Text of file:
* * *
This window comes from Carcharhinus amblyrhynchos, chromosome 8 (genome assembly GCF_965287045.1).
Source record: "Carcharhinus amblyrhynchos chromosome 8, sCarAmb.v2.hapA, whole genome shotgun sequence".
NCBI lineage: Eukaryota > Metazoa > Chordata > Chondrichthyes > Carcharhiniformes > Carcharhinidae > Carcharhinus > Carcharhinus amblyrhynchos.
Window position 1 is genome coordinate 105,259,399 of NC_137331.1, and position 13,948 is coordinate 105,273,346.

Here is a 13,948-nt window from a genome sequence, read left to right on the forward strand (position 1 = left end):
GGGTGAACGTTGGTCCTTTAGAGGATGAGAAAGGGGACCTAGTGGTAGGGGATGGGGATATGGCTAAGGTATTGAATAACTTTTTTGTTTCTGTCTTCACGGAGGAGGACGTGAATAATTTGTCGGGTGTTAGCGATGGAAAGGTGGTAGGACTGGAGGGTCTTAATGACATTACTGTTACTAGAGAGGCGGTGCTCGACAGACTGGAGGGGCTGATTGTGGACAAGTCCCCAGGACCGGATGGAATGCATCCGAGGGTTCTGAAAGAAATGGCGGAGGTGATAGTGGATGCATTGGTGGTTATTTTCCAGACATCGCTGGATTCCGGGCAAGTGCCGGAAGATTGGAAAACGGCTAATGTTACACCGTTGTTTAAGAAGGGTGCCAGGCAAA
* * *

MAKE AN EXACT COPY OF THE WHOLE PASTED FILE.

This window comes from Carcharhinus amblyrhynchos, chromosome 8 (genome assembly GCF_965287045.1).
Source record: "Carcharhinus amblyrhynchos chromosome 8, sCarAmb.v2.hapA, whole genome shotgun sequence".
NCBI lineage: Eukaryota > Metazoa > Chordata > Chondrichthyes > Carcharhiniformes > Carcharhinidae > Carcharhinus > Carcharhinus amblyrhynchos.
Window position 1 is genome coordinate 105,259,399 of NC_137331.1, and position 13,948 is coordinate 105,273,346.

Here is a 13,948-nt window from a genome sequence, read left to right on the forward strand (position 1 = left end):
GGGTGAACGTTGGTCCTTTAGAGGATGAGAAAGGGGACCTAGTGGTAGGGGATGGGGATATGGCTAAGGTATTGAATAACTTTTTTGTTTCTGTCTTCACGGAGGAGGACGTGAATAATTTGTCGGGTGTTAGCGATGGAAAGGTGGTAGGACTGGAGGGTCTTAATGACATTACTGTTACTAGAGAGGCGGTGCTCGACAGACTGGAGGGGCTGATTGTGGACAAGTCCCCAGGACCGGATGGAATGCATCCGAGGGTTCTGAAAGAAATGGCGGAGGTGATAGTGGATGCATTGGTGGTTATTTTCCAGACATCGCTGGATTCCGGGCAAGTGCCGGAAGATTGGAAAACGGCTAATGTTACACCGTTGTTTAAGAAGGGTGCCAGGCAAA